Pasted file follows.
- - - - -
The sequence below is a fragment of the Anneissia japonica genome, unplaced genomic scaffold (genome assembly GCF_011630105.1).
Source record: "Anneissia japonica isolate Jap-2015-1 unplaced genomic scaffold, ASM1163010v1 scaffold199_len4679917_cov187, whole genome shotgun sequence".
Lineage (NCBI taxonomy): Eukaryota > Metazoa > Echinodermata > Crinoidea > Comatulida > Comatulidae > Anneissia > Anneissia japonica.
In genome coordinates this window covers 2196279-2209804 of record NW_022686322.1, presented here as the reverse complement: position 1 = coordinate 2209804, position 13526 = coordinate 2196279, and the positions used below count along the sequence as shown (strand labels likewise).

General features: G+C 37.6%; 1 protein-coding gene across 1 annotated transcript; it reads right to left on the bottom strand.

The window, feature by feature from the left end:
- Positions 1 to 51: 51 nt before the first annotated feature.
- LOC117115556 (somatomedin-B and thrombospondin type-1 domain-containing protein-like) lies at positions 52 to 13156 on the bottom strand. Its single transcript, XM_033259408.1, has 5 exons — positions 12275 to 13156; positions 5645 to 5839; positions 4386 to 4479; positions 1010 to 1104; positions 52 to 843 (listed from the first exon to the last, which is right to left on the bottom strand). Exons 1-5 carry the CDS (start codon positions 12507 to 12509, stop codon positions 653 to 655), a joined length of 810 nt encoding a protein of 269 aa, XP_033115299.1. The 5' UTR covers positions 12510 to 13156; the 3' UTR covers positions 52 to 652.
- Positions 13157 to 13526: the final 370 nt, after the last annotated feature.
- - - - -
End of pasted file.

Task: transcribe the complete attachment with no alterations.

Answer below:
The sequence below is a fragment of the Anneissia japonica genome, unplaced genomic scaffold (genome assembly GCF_011630105.1).
Source record: "Anneissia japonica isolate Jap-2015-1 unplaced genomic scaffold, ASM1163010v1 scaffold199_len4679917_cov187, whole genome shotgun sequence".
Lineage (NCBI taxonomy): Eukaryota > Metazoa > Echinodermata > Crinoidea > Comatulida > Comatulidae > Anneissia > Anneissia japonica.
In genome coordinates this window covers 2196279-2209804 of record NW_022686322.1, presented here as the reverse complement: position 1 = coordinate 2209804, position 13526 = coordinate 2196279, and the positions used below count along the sequence as shown (strand labels likewise).

General features: G+C 37.6%; 1 protein-coding gene across 1 annotated transcript; it reads right to left on the bottom strand.

The window, feature by feature from the left end:
- Positions 1 to 51: 51 nt before the first annotated feature.
- LOC117115556 (somatomedin-B and thrombospondin type-1 domain-containing protein-like) lies at positions 52 to 13156 on the bottom strand. Its single transcript, XM_033259408.1, has 5 exons — positions 12275 to 13156; positions 5645 to 5839; positions 4386 to 4479; positions 1010 to 1104; positions 52 to 843 (listed from the first exon to the last, which is right to left on the bottom strand). Exons 1-5 carry the CDS (start codon positions 12507 to 12509, stop codon positions 653 to 655), a joined length of 810 nt encoding a protein of 269 aa, XP_033115299.1. The 5' UTR covers positions 12510 to 13156; the 3' UTR covers positions 52 to 652.
- Positions 13157 to 13526: the final 370 nt, after the last annotated feature.